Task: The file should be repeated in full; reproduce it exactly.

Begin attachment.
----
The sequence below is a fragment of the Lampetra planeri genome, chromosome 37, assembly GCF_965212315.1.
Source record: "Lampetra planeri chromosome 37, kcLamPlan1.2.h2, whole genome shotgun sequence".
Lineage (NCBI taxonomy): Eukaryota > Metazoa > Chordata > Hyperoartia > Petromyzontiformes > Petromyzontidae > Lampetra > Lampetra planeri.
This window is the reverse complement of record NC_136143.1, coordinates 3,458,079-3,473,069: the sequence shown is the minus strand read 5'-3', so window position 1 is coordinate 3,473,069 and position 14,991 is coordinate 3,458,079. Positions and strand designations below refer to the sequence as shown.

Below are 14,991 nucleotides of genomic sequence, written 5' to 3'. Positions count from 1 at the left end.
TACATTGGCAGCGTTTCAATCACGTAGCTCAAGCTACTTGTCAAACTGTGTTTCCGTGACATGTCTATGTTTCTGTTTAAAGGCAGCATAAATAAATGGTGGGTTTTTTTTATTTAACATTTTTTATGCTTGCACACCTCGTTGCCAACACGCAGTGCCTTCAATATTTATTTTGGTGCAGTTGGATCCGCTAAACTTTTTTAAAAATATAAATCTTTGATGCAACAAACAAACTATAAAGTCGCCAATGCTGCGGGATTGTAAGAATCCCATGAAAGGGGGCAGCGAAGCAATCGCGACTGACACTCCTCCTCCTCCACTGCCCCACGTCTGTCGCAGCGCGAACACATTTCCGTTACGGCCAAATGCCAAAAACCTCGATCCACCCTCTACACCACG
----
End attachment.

The sequence below is a fragment of the Lampetra planeri genome, chromosome 37, assembly GCF_965212315.1.
Source record: "Lampetra planeri chromosome 37, kcLamPlan1.2.h2, whole genome shotgun sequence".
Lineage (NCBI taxonomy): Eukaryota > Metazoa > Chordata > Hyperoartia > Petromyzontiformes > Petromyzontidae > Lampetra > Lampetra planeri.
This window is the reverse complement of record NC_136143.1, coordinates 3,458,079-3,473,069: the sequence shown is the minus strand read 5'-3', so window position 1 is coordinate 3,473,069 and position 14,991 is coordinate 3,458,079. Positions and strand designations below refer to the sequence as shown.

Below are 14,991 nucleotides of genomic sequence, written 5' to 3'. Positions count from 1 at the left end.
TACATTGGCAGCGTTTCAATCACGTAGCTCAAGCTACTTGTCAAACTGTGTTTCCGTGACATGTCTATGTTTCTGTTTAAAGGCAGCATAAATAAATGGTGGGTTTTTTTTATTTAACATTTTTTATGCTTGCACACCTCGTTGCCAACACGCAGTGCCTTCAATATTTATTTTGGTGCAGTTGGATCCGCTAAACTTTTTTAAAAATATAAATCTTTGATGCAACAAACAAACTATAAAGTCGCCAATGCTGCGGGATTGTAAGAATCCCATGAAAGGGGGCAGCGAAGCAATCGCGACTGACACTCCTCCTCCTCCACTGCCCCACGTCTGTCGCAGCGCGAACACATTTCCGTTACGGCCAAATGCCAAAAACCTCGATCCACCCTCTACACCACG